CLAC: Building New Ways of Foreign Language Instruction

Initiative ties language learning to other discipline-based study

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CLAC Director Deborah Reisinger

Most Duke students graduate with proficiency in a second language, but they are not always sure how to apply this knowledge to their major or field of study. A new Duke initiative– Cultures and Languages Across the Curriculum – offers a novel pathway to pair linguistic and cultural knowledge with academic content in other fields.

From alternative medicines in India to Chinese approaches to climate change to German representations of women’s soccer, CLAC uses language instruction to teach disciplinary-based content outside of traditional language classes.

An interview with Deborah Reisinger, a Romance Studies faculty member and director of CLAC at Duke:

Q: What is CLAC?

Deborah Reisinger: CLAC courses are small tutorials tailored to the needs of a specific group of students.  Taught in the target language, they use authentic materials produced by other cultures to foster an intercultural approach to learning that enriches critical thinking in a variety of disciplines. CLAC is a four-year initiative supported by Dean Laurie Patton’s office.

 

Q: How did CLAC start?

Reisinger: CLAC is founded on the principle that students should have multiple opportunities to apply their knowledge of languages to a variety of curricular contexts, including traditional language classroom. The initiative responds to efforts to internationalize the university, as well as to explorations of different approaches to language instruction. The CLAC approach helps students advance beyond a basic level of fluency.

 

Q: How is CLAC different from a typical language class?

Reisinger: Duke’s language departments offer a wide array of courses that span the arts, humanities, and the professions, from literature, film, politics, intellectual history, visual culture, and linguistics to language for special purposes such as business and medicine. CLAC courses expand upon these offerings by giving students a skillset tailored to a specific area of study. Courses are developed in tandem with faculty from multiple departments, and students learn both language and disciplinary skill from experts in those areas, helping them to bridge the gap between theory and practice. 

 

Q: What kinds of CLAC courses are offered at Duke?

Reisinger: CLAC courses at Duke come in a couple different forms. One model is the ½ credit tutorial taught once a week in the target language.  In Voices in Global Health (GLHLTH 270T) students study how culture and language affect health care decisions and learn how to improve interventions. This fall, the course is offered in Hindi, and in the spring, we will have one in Arabic and another in Mandarin Chinese.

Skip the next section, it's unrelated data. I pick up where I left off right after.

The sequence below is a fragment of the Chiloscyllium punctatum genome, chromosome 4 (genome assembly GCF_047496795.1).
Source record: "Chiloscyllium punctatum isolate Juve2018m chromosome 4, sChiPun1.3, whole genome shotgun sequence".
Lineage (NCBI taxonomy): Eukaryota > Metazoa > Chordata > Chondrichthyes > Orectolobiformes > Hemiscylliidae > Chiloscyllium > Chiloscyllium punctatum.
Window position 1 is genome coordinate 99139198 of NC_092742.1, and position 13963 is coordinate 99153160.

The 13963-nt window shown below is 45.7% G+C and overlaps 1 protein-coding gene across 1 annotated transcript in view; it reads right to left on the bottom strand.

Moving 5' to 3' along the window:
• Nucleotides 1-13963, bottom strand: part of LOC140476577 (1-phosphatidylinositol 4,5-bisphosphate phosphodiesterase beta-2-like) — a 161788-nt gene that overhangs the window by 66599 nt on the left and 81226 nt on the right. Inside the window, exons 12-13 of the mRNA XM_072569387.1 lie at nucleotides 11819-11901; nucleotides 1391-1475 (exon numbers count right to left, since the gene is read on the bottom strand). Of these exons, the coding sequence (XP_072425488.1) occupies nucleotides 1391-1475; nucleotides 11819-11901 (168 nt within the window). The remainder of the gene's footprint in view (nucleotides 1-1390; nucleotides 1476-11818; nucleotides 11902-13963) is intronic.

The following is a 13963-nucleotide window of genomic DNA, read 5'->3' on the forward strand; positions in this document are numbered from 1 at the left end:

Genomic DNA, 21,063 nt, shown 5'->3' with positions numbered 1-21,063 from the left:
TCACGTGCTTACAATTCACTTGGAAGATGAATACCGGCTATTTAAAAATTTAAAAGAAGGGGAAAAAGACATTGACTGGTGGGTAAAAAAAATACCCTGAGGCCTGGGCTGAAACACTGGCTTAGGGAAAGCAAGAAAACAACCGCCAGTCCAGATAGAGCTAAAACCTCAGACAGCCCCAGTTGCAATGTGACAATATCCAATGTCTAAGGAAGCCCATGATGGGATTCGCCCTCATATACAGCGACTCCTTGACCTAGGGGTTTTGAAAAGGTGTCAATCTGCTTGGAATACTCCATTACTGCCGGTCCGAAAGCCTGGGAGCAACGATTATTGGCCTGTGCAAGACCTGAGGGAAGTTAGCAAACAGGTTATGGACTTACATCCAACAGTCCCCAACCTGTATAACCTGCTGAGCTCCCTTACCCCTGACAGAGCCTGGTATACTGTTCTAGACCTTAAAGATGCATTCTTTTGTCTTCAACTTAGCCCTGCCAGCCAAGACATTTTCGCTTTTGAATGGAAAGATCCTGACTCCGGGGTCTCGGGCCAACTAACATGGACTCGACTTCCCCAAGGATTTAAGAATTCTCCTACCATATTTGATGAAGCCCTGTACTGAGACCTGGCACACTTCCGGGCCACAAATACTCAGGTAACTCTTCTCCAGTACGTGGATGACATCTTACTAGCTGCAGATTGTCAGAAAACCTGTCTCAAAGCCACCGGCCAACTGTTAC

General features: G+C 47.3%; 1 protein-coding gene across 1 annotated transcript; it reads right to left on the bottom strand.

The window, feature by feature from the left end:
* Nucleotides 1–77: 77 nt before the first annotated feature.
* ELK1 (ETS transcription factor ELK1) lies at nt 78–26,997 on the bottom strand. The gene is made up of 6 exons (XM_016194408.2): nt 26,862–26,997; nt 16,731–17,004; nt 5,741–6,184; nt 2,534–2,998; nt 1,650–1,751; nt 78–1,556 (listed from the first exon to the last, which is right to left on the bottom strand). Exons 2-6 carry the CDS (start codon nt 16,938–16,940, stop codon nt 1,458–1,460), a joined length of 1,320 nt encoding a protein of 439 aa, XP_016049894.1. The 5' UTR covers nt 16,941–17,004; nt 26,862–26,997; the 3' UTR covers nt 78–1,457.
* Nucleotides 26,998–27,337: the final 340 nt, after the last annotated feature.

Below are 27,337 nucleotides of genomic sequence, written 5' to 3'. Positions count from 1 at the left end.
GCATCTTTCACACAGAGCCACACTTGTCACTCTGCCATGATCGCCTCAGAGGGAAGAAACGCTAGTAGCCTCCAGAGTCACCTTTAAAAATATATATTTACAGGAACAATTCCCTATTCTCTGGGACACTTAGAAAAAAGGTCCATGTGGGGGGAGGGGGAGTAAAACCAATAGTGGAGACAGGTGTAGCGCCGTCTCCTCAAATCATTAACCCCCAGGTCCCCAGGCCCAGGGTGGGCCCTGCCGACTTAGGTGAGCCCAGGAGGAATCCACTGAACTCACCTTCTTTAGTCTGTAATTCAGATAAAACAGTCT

Another model is the discussion section, in which the large lecture is in English, and discussion sections take place in a number of languages. This spring, Laurent Dubois’ signature course Soccer Politics  (HIST) will follow a CLAC model, with weekly discussions sections offered in German, French, Italian and Spanish.

 

Q: What kinds of students take CLAC courses? Who are they geared to?

Reisinger: For students who have finished their language requirement and want to extend their fluency, these courses help maintain and build language skills while adding depth to their field of study. For those preparing for or even returning from a service or service-learning experience, CLAC courses offer a unique environment to contextualize and personalize their learning experience.

Because CLAC emphasizes vertical integration, language learners have the opportunity to work with heritage speakers, and undergraduates with graduate students.

 

Q: How are decisions made about which languages will be offered?

Reisinger: CLAC aims to be needs-driven, and so our first efforts have been to survey students to identify which languages they speak, where they are already working internationally, and where they intend to conduct research, complete service, or work abroad. This semester, we surveyed students in the Global Health institute, the Nicholas School, and the Sanford School of Public Policy, and based on our results, we will be developing a course in Spanish and the Environment and another in Swahili and Global Health.

 

More information about CLAC can be found on its website, or by e-mailing Reisinger at debsreis@duke.edu.